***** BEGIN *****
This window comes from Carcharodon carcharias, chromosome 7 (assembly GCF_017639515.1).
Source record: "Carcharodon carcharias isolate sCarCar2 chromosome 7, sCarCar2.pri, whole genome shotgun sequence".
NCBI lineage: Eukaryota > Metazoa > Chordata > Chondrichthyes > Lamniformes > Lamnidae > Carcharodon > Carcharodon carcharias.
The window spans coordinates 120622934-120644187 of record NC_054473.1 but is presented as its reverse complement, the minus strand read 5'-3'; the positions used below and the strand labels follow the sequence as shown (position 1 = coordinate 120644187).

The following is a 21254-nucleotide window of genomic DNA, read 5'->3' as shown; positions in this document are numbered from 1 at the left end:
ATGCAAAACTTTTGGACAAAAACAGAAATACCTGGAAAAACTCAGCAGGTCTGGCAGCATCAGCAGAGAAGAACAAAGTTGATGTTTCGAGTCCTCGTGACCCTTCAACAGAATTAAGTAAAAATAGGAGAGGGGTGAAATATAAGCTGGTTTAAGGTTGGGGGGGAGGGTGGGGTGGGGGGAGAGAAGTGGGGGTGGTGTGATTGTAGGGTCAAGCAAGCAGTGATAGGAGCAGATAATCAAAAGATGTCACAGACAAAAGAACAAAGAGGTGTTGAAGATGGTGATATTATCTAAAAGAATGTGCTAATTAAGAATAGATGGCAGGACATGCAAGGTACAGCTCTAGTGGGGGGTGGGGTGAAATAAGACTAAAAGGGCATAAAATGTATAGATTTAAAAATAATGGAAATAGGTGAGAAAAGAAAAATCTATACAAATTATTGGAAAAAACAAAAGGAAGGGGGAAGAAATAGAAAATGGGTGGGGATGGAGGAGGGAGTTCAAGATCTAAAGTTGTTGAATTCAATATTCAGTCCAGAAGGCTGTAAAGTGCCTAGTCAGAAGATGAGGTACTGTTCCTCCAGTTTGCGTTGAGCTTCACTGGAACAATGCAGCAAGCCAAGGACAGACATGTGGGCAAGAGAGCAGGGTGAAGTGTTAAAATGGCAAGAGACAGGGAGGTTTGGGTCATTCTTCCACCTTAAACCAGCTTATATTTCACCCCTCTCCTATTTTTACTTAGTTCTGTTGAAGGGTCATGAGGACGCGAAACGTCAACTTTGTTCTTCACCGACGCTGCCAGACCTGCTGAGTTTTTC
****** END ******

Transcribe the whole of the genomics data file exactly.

This window comes from Carcharodon carcharias, chromosome 7 (assembly GCF_017639515.1).
Source record: "Carcharodon carcharias isolate sCarCar2 chromosome 7, sCarCar2.pri, whole genome shotgun sequence".
NCBI lineage: Eukaryota > Metazoa > Chordata > Chondrichthyes > Lamniformes > Lamnidae > Carcharodon > Carcharodon carcharias.
The window spans coordinates 120622934-120644187 of record NC_054473.1 but is presented as its reverse complement, the minus strand read 5'-3'; the positions used below and the strand labels follow the sequence as shown (position 1 = coordinate 120644187).

The following is a 21254-nucleotide window of genomic DNA, read 5'->3' as shown; positions in this document are numbered from 1 at the left end:
ATGCAAAACTTTTGGACAAAAACAGAAATACCTGGAAAAACTCAGCAGGTCTGGCAGCATCAGCAGAGAAGAACAAAGTTGATGTTTCGAGTCCTCGTGACCCTTCAACAGAATTAAGTAAAAATAGGAGAGGGGTGAAATATAAGCTGGTTTAAGGTTGGGGGGGAGGGTGGGGTGGGGGGAGAGAAGTGGGGGTGGTGTGATTGTAGGGTCAAGCAAGCAGTGATAGGAGCAGATAATCAAAAGATGTCACAGACAAAAGAACAAAGAGGTGTTGAAGATGGTGATATTATCTAAAAGAATGTGCTAATTAAGAATAGATGGCAGGACATGCAAGGTACAGCTCTAGTGGGGGGTGGGGTGAAATAAGACTAAAAGGGCATAAAATGTATAGATTTAAAAATAATGGAAATAGGTGAGAAAAGAAAAATCTATACAAATTATTGGAAAAAACAAAAGGAAGGGGGAAGAAATAGAAAATGGGTGGGGATGGAGGAGGGAGTTCAAGATCTAAAGTTGTTGAATTCAATATTCAGTCCAGAAGGCTGTAAAGTGCCTAGTCAGAAGATGAGGTACTGTTCCTCCAGTTTGCGTTGAGCTTCACTGGAACAATGCAGCAAGCCAAGGACAGACATGTGGGCAAGAGAGCAGGGTGAAGTGTTAAAATGGCAAGAGACAGGGAGGTTTGGGTCATTCTTCCACCTTAAACCAGCTTATATTTCACCCCTCTCCTATTTTTACTTAGTTCTGTTGAAGGGTCATGAGGACGCGAAACGTCAACTTTGTTCTTCACCGACGCTGCCAGACCTGCTGAGTTTTTC